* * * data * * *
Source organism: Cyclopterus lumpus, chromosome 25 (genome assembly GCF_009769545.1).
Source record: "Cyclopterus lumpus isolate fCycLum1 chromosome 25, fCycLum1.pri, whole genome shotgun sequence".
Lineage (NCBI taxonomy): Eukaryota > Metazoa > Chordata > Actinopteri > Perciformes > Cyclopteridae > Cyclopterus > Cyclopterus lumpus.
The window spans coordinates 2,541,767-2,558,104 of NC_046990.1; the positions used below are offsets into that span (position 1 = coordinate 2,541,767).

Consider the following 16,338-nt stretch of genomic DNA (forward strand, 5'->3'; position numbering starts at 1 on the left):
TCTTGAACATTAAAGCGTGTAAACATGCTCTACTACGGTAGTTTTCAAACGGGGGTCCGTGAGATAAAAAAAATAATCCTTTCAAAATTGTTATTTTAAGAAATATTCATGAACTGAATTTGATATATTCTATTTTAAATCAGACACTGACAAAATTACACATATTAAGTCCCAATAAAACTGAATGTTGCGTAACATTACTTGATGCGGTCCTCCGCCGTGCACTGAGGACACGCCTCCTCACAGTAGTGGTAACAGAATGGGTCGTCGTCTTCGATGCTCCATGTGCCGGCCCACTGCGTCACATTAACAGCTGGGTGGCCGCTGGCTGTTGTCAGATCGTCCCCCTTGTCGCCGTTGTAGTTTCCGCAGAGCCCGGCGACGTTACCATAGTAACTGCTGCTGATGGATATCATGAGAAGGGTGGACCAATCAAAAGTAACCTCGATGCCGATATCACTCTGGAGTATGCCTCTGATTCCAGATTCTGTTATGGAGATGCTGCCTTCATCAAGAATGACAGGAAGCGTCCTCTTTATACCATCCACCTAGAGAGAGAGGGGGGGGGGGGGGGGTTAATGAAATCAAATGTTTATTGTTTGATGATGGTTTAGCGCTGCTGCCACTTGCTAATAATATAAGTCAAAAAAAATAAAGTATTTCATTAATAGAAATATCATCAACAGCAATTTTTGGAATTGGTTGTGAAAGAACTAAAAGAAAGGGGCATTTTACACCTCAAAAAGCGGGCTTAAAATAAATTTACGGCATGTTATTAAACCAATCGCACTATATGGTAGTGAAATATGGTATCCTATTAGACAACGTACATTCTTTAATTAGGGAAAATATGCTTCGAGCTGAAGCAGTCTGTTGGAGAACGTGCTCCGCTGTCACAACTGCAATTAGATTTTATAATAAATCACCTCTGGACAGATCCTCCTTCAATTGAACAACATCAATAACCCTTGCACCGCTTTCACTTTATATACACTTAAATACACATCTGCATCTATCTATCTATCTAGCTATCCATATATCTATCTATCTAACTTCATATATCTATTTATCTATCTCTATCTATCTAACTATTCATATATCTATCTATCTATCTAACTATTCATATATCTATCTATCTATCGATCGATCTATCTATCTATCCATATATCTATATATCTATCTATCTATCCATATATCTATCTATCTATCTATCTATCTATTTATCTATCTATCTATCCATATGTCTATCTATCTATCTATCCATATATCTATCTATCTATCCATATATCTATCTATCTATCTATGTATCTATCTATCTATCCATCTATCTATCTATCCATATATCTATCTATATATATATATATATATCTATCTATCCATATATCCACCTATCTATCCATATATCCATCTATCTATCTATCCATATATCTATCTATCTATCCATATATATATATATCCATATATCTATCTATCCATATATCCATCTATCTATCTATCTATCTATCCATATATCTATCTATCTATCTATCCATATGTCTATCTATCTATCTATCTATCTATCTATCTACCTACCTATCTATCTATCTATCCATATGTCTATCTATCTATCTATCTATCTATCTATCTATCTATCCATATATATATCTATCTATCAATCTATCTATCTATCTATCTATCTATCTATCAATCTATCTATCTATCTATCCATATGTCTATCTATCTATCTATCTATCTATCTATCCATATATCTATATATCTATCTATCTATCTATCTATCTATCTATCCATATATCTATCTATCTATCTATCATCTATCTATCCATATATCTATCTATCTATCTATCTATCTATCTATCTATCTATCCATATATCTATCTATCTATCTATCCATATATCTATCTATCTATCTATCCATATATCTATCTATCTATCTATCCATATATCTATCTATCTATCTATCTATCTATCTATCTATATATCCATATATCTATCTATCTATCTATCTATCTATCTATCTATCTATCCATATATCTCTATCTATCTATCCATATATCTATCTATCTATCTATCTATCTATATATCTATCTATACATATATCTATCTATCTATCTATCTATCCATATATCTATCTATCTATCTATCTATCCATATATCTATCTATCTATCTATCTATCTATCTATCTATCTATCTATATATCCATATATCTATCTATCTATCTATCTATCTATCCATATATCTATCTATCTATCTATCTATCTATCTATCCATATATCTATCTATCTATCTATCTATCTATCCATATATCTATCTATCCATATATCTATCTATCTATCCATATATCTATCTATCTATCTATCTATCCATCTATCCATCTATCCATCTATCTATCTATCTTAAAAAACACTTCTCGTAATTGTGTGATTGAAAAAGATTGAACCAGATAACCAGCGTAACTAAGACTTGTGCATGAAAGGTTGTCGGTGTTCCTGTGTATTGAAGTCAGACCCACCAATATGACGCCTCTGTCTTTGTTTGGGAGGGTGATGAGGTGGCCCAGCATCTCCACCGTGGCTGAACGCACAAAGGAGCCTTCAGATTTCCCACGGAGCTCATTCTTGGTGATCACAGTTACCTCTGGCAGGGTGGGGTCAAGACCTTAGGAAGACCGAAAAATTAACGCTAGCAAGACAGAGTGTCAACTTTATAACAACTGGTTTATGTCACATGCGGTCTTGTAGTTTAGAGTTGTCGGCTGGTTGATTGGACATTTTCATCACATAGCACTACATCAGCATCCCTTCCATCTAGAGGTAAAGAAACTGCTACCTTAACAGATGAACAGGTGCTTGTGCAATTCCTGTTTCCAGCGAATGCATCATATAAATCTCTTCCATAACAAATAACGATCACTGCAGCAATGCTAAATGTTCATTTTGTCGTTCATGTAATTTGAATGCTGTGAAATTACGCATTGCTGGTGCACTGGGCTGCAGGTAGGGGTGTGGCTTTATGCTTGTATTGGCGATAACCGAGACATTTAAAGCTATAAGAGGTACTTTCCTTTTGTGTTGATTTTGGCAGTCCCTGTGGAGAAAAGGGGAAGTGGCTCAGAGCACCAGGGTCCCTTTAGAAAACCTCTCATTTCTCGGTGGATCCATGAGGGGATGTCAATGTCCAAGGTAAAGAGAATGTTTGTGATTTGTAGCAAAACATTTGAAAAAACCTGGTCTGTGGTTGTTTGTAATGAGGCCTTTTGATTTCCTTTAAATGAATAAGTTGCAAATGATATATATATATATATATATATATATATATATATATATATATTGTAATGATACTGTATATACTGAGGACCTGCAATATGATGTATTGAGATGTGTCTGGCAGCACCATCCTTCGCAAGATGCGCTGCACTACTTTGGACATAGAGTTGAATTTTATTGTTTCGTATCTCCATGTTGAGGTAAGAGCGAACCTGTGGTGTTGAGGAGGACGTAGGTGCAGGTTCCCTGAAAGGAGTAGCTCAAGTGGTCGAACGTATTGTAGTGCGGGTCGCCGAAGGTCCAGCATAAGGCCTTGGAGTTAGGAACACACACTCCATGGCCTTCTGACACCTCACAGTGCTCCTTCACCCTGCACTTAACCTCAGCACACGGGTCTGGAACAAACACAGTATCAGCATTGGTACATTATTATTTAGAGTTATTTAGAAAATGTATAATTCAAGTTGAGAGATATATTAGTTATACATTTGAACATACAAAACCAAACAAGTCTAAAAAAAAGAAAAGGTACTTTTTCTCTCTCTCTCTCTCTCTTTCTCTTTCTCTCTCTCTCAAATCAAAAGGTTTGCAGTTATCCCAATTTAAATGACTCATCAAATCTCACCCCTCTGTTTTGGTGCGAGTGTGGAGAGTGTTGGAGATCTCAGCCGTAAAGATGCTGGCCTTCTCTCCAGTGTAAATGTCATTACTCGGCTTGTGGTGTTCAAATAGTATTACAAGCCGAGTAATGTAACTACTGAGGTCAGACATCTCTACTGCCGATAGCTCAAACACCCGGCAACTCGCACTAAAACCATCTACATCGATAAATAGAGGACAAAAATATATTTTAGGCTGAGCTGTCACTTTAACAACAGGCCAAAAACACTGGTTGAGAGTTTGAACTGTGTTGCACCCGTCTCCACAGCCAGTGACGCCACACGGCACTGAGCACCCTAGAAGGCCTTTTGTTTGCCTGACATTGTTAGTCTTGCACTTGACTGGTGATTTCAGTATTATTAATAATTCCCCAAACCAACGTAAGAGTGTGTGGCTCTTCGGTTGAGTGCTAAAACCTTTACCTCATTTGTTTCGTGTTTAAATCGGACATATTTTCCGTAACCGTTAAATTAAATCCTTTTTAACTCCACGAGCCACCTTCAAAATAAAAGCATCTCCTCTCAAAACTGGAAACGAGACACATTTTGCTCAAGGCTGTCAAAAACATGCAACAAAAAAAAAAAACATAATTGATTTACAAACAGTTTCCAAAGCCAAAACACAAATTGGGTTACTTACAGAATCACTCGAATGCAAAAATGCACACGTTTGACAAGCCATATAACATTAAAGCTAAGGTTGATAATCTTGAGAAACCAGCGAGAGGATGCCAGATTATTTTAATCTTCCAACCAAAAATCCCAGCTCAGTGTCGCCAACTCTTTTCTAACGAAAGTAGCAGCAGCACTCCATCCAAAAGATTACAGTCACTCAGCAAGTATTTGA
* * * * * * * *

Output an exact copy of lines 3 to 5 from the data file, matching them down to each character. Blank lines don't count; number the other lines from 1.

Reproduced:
Lineage (NCBI taxonomy): Eukaryota > Metazoa > Chordata > Actinopteri > Perciformes > Cyclopteridae > Cyclopterus > Cyclopterus lumpus.
The window spans coordinates 2,541,767-2,558,104 of NC_046990.1; the positions used below are offsets into that span (position 1 = coordinate 2,541,767).

Consider the following 16,338-nt stretch of genomic DNA (forward strand, 5'->3'; position numbering starts at 1 on the left):